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The Shift

1964. Joe's seemingly ordinary day takes a bad turn, as he comes home to find out that his wife hasn't been cooking dinner. And there's a very good reason for that.

2014 | 5 - 10 | Invasion | Retro | Sci-Fi | USA

American suburbs, 1964. An ordinary day in the life of an ordinary man. Joe, our protagonist, comes home from work, and everything seems to be perfectly normal in the idyllic suburbia where he lives: the spotless cars, the pastel-colored houses, the well-pruned hedges, everything is in the right place. Upon his return, however,  his life will change forever: the dinner is not ready, and his wife is not willing to prepare it, now or ever again. The woman in front of him looks exactly like his loving Betty, but something changed. The reality of things will be impossible to accept, but Joe won’t have many alternatives.

The careful reconstruction of every detail of the 60s domestic life is impeccable: the costumes, the interior decor, even the acting  register, very reminiscent of the time’s sit-coms – nothing is out of place, it’s all very credible and immediately plunges us into the apparent perfection of the American way of life.

If the story and setting are reminiscent of films like The Stepford Wives and The Invasion of the Body Snatchers, the general tone of the short reminds, more than anything else, of that of The Twilight Zone. The things left unsaid, the inclusion of alienating and sinister elements in an apparent everyday life, the open ending, are all key elements of the great sci-fi series, which is to find pleasure in this work, at a time in which the genre seems to have lost the taste for subtlety.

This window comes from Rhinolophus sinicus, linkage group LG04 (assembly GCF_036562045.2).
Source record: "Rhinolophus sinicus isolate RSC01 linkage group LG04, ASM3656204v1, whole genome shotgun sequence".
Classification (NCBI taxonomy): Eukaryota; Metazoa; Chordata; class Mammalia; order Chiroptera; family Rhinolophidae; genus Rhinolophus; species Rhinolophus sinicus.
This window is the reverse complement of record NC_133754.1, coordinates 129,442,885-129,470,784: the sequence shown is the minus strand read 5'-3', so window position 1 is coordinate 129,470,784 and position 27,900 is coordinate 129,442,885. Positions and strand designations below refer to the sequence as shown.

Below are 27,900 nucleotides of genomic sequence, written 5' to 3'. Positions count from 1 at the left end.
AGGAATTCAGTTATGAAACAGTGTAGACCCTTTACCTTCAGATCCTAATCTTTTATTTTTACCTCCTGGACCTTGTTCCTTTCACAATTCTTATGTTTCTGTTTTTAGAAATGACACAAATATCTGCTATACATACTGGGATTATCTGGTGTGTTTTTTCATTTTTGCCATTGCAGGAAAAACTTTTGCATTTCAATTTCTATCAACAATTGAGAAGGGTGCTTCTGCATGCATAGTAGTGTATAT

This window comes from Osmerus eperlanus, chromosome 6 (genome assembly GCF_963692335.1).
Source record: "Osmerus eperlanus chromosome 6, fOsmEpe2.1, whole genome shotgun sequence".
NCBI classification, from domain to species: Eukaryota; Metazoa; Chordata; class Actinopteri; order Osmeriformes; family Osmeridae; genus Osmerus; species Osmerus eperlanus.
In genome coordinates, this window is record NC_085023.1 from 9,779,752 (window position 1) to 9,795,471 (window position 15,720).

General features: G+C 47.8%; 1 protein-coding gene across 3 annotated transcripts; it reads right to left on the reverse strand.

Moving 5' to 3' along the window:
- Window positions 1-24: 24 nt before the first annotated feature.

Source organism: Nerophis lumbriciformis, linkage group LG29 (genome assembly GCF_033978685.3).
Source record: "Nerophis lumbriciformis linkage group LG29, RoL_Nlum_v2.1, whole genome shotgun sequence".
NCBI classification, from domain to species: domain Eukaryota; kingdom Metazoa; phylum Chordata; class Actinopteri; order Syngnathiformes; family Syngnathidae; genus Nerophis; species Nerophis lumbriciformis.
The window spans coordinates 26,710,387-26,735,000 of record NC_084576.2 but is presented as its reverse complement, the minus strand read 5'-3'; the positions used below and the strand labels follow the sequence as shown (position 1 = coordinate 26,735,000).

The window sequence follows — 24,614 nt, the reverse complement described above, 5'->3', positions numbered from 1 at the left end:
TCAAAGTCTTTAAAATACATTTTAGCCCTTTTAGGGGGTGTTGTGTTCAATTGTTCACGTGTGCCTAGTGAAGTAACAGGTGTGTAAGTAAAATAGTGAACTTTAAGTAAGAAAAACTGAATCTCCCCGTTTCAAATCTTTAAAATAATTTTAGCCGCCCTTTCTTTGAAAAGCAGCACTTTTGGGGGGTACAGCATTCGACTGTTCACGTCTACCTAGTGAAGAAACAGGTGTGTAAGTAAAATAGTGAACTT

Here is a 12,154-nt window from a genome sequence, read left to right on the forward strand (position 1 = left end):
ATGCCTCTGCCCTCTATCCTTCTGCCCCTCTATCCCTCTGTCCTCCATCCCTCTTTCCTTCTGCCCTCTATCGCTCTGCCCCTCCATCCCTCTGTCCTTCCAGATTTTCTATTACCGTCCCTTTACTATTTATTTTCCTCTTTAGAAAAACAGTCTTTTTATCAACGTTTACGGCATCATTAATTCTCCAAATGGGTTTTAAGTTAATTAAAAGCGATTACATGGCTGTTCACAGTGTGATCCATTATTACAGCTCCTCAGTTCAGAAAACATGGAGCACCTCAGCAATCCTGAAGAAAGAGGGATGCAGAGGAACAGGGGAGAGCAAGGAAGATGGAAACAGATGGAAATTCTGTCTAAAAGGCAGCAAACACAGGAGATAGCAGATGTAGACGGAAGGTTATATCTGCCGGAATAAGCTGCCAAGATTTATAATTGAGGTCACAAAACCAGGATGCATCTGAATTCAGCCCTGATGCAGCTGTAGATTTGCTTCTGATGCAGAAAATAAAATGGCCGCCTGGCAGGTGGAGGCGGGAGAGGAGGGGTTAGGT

Actually, the references to 60s television 60 are not only structural, but also explicit, with the clever inclusion of  The Plot Thickens’ pilot, a tv crime and mystery show in which participants had to solve a murder case. The meta-filmic links between the almost-monologue of the wife and some sentences coming from the tv are one of the most interesting aspects of The Shift. The show becomes both an interlocutor and the narrator of what we are seeing – after all, as the plot of the short indeed thickens, and as the tv program’s viewers, we are asked to contribute to the solving of the mystery.

This is the third short film by Italian director Francesco Calabrese, and his first foray into science fiction, following the  horror mockumentary  Lovely Monster and the drama I killer . Calabrese gained experience in videomaking, by  directing many music videos and commercials, and is working on his first feature film,  Maicol Jecson.

Flavia Ferrucci

Flavia Ferrucci

Flavia Ferrucci

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